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How to trick your mind into thinking positive



 
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jazzmcazz
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Joined: 25 May 2003
Posts: 32
Location: Louisville, KY

PostPosted: Mon Jan 26, 2004 7:57 am    Post subject: Reply with quote

How can you trick your mind into thinking its going great, or you sound good in order to counteract the negative effects of poor practicing. I find that reverse psychology works the best for me and I want to hear about peoples experiences with teachers and what they have said to help students stop thinking and start PLAYING! THANKS!!!!

[ This Message was edited by: jazzmcazz on 2004-01-26 15:12 ]
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Tal Katz
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Joined: 11 Oct 2002
Posts: 731
Location: Israel

PostPosted: Mon Jan 26, 2004 9:56 am    Post subject: Reply with quote

Well... I wonder about it too sometimes and the answer is only the power of will.
Forget about everything, just clear your mind from thoughts...
Don't think about anything... just tell yourself to relax and count on your unconcious mind to do what you ask it to do.
Don't try too hard... if you want it hard enough you'll get it.
Too much thinking will tense you more and more.
If you feel it's just too much tension for you... so just don't practice that day.
If it happens too much that you are tensed so just go do something that relaxes you... and then go practice.
In any case I would suggest you to get a book by Timothy Gallwey - The Inner Game of Tennis
It inspired me and lots others

Good Luck,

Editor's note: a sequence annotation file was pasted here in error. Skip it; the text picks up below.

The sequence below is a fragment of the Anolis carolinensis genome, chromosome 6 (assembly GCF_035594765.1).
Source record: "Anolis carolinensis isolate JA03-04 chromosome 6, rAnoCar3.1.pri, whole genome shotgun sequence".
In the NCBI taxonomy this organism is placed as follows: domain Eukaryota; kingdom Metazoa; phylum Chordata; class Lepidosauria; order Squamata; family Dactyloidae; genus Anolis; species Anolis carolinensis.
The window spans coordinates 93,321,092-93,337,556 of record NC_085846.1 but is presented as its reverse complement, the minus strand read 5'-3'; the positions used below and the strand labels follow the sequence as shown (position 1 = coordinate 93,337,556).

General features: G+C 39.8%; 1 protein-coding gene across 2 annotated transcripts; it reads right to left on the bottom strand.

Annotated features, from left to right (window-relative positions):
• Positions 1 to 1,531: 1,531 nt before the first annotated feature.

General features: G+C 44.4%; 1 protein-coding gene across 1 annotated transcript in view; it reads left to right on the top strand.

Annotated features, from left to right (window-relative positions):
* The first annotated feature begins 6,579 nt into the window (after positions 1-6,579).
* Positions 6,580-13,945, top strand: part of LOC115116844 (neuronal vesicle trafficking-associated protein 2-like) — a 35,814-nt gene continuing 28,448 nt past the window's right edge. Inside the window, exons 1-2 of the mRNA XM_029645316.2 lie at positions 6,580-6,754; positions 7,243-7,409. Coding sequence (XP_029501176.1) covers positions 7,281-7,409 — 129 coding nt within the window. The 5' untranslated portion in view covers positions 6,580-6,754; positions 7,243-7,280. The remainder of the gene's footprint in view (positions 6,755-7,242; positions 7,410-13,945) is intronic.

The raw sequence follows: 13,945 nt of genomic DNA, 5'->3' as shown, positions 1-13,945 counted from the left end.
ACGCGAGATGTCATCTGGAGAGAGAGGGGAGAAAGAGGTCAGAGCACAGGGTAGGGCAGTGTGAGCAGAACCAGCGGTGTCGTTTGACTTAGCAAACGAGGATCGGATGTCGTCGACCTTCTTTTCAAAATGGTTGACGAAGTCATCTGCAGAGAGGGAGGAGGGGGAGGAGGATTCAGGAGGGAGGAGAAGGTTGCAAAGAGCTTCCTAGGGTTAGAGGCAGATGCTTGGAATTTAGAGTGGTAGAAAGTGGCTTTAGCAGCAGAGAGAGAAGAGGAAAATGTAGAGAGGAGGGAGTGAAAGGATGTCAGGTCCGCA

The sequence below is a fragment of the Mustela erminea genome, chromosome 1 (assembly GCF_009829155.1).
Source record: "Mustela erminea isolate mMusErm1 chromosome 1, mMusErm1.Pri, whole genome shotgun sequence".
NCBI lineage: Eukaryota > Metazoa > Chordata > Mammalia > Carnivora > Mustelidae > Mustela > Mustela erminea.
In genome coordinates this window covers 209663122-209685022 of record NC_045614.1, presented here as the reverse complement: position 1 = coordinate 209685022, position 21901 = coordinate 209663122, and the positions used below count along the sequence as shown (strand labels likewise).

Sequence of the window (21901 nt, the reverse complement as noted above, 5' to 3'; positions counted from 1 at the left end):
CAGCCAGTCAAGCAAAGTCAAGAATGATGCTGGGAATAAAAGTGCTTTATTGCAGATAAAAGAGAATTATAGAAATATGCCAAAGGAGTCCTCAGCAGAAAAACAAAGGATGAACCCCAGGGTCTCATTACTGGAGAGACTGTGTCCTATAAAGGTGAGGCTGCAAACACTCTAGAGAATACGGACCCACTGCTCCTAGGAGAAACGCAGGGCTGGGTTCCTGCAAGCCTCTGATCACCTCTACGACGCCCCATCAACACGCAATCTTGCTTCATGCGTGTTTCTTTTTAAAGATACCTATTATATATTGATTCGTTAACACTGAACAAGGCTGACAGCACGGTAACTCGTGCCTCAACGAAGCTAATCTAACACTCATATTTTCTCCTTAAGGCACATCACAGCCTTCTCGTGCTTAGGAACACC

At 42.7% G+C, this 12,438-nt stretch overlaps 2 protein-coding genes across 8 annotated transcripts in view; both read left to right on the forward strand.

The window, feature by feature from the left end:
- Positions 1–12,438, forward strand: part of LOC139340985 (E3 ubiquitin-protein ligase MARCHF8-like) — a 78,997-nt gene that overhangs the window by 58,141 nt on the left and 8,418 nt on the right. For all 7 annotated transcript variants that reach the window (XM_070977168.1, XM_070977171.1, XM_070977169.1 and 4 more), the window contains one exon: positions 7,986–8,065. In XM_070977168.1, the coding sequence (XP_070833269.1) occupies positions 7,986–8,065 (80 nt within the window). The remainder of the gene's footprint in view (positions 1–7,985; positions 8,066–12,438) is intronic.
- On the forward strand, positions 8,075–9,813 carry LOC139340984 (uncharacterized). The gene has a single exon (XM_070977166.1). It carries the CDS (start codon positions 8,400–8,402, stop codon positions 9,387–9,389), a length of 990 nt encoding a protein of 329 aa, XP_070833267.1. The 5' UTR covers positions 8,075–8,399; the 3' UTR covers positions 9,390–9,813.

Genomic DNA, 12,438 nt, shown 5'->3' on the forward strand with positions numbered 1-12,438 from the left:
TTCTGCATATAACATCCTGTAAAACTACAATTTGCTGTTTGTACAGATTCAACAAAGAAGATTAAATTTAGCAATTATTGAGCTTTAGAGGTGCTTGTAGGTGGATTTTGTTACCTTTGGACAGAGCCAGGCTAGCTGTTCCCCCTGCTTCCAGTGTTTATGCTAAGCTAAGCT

Tal Katz,
Young Israel Philharmonic,
Israel
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Ash
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Joined: 24 Dec 2003
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Location: California

PostPosted: Mon Jan 26, 2004 10:25 am    Post subject: Reply with quote

Try reading "Effortless Mastery" By Kenny Werner. It's got alot of helpful practice tips, for any instrument, and meditations to help you focus. It's published by Jamey Aebersold.
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MaynardProdigy
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PostPosted: Tue Jan 27, 2004 7:52 am    Post subject: Reply with quote

Tal Katz
[Too much thinking will tense you more and more.
If you feel it's just too much tension for you... so just don't practice that day.
If it happens too much that you are tensed so just go do something that relaxes you... and then go practice.]

This is exactly what I do. It really works great for me.
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PH
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Joined: 26 Nov 2001
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Location: Bloomington Indiana

PostPosted: Tue Jan 27, 2004 10:43 am    Post subject: Reply with quote

Don't think positive. Don't think negative. There's no time to think at all...at least not in words. There's no time to evaluate at all. There is only time to think in terms of sound.
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Miles58
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PostPosted: Thu Jan 29, 2004 11:08 am    Post subject: Reply with quote

Yesterday when I started to get frustrated at repeated 'mistakes,' I interrupted my practice to play and then sing a little chant.

No Judge-ments, no com-par-i-sons, de-lete the need to un-der-stand.
G E D G G E E D G G G A A B A G
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_swthiel
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Joined: 24 Jan 2003